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Montana outright banned TikTok for everyone — is that legal?

The case could take months, if not years, to actually settle.

Tiktok us flag and chinese flag

For several years, officials at the highest level of government in the United States have threatened to ban the Chinese-owned social media app TikTok. This week, Montana became the first state to actually do it.

On Wednesday, Montana Governor Greg Gianforte signed Senate Bill 419 into law, which prohibits the use of TikTok anywhere in the Treasure State.

In a statement, Gianforte justified the law by saying it protects citizens and businesses in Montana from purported data collection efforts by TikTok and its parent company, ByteDance, at the request of the Chinese government.

Today, Montana takes the most decisive action of any state to protect Montanans’ private data and sensitive personal information from being harvested by the Chinese Communist Party, Gianfonte said.

However, he didn’t provide direct evidence to support the notion that TikTok or ByteDance has ever passed information on to Chinese government officials.

But that line of thinking has been used by federal officials and some lawmakers in other states, who have called for TikTok to be banned if ByteDance doesn’t divest the service to a party outside the control of the Chinese government.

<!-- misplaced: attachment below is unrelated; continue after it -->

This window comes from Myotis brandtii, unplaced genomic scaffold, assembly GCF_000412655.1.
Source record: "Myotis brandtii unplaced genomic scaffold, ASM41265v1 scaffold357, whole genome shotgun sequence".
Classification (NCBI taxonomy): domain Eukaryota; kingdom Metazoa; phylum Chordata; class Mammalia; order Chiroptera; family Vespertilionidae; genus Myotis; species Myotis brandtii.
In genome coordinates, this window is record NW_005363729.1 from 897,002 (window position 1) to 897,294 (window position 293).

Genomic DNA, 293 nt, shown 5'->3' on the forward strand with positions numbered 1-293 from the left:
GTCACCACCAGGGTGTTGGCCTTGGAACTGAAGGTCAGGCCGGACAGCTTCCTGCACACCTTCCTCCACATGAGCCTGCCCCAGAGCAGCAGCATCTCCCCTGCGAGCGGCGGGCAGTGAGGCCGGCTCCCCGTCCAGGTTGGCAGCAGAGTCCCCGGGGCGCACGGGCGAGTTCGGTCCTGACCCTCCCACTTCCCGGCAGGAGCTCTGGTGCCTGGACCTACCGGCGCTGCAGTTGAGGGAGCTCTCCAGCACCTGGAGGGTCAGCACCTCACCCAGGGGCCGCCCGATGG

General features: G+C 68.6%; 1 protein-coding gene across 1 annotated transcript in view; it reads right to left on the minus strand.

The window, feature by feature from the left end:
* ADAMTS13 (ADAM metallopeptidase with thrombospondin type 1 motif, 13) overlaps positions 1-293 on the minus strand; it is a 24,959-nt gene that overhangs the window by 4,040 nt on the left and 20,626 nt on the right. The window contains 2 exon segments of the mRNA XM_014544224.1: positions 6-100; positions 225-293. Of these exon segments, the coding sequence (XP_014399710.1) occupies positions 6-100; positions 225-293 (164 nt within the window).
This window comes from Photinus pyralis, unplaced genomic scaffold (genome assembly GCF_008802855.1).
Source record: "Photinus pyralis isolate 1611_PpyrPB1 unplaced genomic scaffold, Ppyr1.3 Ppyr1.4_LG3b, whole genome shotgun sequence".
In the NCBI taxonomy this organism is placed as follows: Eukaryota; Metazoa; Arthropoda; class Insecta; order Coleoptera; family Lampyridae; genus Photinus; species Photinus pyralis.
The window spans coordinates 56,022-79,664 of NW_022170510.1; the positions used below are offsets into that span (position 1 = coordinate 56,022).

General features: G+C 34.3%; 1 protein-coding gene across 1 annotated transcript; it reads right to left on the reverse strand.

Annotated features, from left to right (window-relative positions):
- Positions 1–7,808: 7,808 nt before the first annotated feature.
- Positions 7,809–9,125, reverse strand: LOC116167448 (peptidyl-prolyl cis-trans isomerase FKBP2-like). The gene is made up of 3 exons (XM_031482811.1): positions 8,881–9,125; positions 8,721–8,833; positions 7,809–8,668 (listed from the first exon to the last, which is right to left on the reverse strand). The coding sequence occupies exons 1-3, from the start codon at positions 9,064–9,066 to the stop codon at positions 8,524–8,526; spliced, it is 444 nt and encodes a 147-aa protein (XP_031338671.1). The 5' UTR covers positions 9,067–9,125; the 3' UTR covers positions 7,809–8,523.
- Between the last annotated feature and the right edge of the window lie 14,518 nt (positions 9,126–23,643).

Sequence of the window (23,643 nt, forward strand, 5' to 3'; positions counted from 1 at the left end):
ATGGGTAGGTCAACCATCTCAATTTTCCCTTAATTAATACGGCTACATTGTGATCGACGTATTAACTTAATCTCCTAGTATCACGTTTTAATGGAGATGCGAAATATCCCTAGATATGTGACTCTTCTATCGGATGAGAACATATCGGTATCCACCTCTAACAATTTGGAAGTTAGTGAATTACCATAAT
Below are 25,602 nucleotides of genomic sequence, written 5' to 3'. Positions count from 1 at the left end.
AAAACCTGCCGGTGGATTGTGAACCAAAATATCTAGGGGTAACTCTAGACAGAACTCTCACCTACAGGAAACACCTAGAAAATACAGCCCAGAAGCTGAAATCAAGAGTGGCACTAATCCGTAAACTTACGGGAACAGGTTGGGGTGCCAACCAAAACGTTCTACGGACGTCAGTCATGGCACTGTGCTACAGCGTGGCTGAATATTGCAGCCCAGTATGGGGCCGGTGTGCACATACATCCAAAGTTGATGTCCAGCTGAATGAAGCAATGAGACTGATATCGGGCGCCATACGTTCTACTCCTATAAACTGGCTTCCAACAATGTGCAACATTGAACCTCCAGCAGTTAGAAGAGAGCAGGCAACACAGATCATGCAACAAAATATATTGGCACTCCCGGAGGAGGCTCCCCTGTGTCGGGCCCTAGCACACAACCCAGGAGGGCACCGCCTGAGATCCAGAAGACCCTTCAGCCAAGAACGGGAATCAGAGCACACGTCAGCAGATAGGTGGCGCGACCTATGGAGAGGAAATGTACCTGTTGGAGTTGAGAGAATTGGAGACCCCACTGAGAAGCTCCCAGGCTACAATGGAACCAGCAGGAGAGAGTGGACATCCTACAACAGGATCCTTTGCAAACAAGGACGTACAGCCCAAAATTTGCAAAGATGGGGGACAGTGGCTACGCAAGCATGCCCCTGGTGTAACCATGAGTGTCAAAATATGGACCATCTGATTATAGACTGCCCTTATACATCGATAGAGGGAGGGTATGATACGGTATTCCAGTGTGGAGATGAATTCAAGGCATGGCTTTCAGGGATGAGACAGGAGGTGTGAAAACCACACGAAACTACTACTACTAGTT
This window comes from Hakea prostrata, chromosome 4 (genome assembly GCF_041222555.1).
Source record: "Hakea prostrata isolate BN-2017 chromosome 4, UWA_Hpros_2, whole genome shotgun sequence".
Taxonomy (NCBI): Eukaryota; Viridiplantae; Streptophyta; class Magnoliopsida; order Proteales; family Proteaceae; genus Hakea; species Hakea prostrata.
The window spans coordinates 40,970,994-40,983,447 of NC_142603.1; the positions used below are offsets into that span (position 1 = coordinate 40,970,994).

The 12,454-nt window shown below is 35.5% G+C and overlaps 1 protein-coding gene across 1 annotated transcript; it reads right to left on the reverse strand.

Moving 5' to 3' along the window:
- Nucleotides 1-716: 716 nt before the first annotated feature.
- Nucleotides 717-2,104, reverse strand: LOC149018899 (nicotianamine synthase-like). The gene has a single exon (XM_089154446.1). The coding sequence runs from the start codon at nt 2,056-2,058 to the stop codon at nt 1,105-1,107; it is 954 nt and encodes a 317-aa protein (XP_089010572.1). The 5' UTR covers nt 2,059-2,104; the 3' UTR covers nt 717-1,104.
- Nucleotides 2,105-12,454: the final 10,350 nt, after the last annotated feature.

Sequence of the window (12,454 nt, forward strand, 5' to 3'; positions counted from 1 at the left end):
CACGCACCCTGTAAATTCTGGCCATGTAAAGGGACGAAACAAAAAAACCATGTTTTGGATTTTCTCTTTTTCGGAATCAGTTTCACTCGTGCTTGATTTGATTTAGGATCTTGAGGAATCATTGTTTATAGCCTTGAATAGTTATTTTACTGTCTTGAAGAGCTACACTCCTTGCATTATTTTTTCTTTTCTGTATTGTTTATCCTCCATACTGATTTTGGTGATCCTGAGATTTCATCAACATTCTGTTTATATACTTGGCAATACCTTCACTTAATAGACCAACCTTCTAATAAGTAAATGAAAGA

ByteDance officials have long said the company doesn’t pass information about its users to the Chinese government. However, some ByteDance employees have been caught spying on American journalists through TikTok in the past. (ByteDance later fired those employees.)

What does Montana’s TikTok ban law do?

Tiktok app logo on phone screen
Image: Unsplash

Montana’s TikTok ban prohibits anyone living or working in the state from downloading or using an app on any device, even one they own.

It is significantly more aggressive than prohibits enacted at agencies in other states and within the federal government, which only prohibits the app from being installed or used on government-owned devices

The proposed bill, now signed into law, justifies the ban by saying TikTok collects a vast amount of personal data from its users, which can be passed on to government officials in China.

It also says content on TikTok encourages harmful and dangerous activities — it specifically cited videos that included

“cooking chicken in NyQuil, pouring hot wax on a user’s face, attempting to break an unsuspecting passerby’s skull by tripping him or her into landing face-first into a hard surface, placing metal objects in electrical outlets” and “swerving cars at high rates of speed,” among other unusual activities.

The law prohibits app stores from allowing Montana residents to download or install TikTok on any device. That means app stores owned by Apple, Google, Amazon, Microsoft, and others would have to block TikTok if they have reason to believe the app is being downloaded or used by someone in Montana.

Tech companies that defy this rule could face fines of $10,000 each day they know a Montana resident has downloaded or used the app within the state.